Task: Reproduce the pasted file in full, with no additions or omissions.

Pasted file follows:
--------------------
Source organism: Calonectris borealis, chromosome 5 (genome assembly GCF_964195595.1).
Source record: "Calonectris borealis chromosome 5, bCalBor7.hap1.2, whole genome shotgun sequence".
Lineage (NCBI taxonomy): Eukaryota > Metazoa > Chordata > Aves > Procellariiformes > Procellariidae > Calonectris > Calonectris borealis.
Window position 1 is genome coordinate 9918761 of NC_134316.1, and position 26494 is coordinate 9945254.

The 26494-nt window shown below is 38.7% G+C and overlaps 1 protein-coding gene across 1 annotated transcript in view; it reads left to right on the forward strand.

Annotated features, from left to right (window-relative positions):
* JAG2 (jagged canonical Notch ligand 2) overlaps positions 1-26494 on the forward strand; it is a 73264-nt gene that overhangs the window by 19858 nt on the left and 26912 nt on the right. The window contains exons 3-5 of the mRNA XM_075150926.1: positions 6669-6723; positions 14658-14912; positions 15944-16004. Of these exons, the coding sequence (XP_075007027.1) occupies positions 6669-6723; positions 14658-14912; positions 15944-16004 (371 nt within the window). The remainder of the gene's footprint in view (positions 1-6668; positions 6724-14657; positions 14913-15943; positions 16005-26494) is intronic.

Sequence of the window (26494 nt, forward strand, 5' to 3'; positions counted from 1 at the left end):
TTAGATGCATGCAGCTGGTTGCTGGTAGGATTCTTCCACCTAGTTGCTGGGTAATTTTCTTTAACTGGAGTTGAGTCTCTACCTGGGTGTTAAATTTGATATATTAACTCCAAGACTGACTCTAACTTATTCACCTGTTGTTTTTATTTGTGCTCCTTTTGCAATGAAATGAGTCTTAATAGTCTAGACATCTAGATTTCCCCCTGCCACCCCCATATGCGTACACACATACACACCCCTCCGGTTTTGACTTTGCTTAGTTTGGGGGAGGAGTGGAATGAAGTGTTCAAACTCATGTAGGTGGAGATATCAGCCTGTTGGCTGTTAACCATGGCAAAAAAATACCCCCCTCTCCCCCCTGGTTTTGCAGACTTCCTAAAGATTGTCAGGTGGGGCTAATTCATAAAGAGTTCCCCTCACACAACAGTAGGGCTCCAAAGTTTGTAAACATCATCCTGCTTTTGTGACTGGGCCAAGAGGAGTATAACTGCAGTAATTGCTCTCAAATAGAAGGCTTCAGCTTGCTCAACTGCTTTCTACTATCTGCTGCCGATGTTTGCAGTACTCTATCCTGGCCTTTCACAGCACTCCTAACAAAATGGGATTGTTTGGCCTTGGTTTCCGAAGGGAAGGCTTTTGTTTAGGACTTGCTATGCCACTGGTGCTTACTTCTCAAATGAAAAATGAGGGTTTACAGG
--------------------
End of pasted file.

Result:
Source organism: Calonectris borealis, chromosome 5 (genome assembly GCF_964195595.1).
Source record: "Calonectris borealis chromosome 5, bCalBor7.hap1.2, whole genome shotgun sequence".
Lineage (NCBI taxonomy): Eukaryota > Metazoa > Chordata > Aves > Procellariiformes > Procellariidae > Calonectris > Calonectris borealis.
Window position 1 is genome coordinate 9918761 of NC_134316.1, and position 26494 is coordinate 9945254.

The 26494-nt window shown below is 38.7% G+C and overlaps 1 protein-coding gene across 1 annotated transcript in view; it reads left to right on the forward strand.

Annotated features, from left to right (window-relative positions):
* JAG2 (jagged canonical Notch ligand 2) overlaps positions 1-26494 on the forward strand; it is a 73264-nt gene that overhangs the window by 19858 nt on the left and 26912 nt on the right. The window contains exons 3-5 of the mRNA XM_075150926.1: positions 6669-6723; positions 14658-14912; positions 15944-16004. Of these exons, the coding sequence (XP_075007027.1) occupies positions 6669-6723; positions 14658-14912; positions 15944-16004 (371 nt within the window). The remainder of the gene's footprint in view (positions 1-6668; positions 6724-14657; positions 14913-15943; positions 16005-26494) is intronic.

Sequence of the window (26494 nt, forward strand, 5' to 3'; positions counted from 1 at the left end):
TTAGATGCATGCAGCTGGTTGCTGGTAGGATTCTTCCACCTAGTTGCTGGGTAATTTTCTTTAACTGGAGTTGAGTCTCTACCTGGGTGTTAAATTTGATATATTAACTCCAAGACTGACTCTAACTTATTCACCTGTTGTTTTTATTTGTGCTCCTTTTGCAATGAAATGAGTCTTAATAGTCTAGACATCTAGATTTCCCCCTGCCACCCCCATATGCGTACACACATACACACCCCTCCGGTTTTGACTTTGCTTAGTTTGGGGGAGGAGTGGAATGAAGTGTTCAAACTCATGTAGGTGGAGATATCAGCCTGTTGGCTGTTAACCATGGCAAAAAAATACCCCCCTCTCCCCCCTGGTTTTGCAGACTTCCTAAAGATTGTCAGGTGGGGCTAATTCATAAAGAGTTCCCCTCACACAACAGTAGGGCTCCAAAGTTTGTAAACATCATCCTGCTTTTGTGACTGGGCCAAGAGGAGTATAACTGCAGTAATTGCTCTCAAATAGAAGGCTTCAGCTTGCTCAACTGCTTTCTACTATCTGCTGCCGATGTTTGCAGTACTCTATCCTGGCCTTTCACAGCACTCCTAACAAAATGGGATTGTTTGGCCTTGGTTTCCGAAGGGAAGGCTTTTGTTTAGGACTTGCTATGCCACTGGTGCTTACTTCTCAAATGAAAAATGAGGGTTTACAGG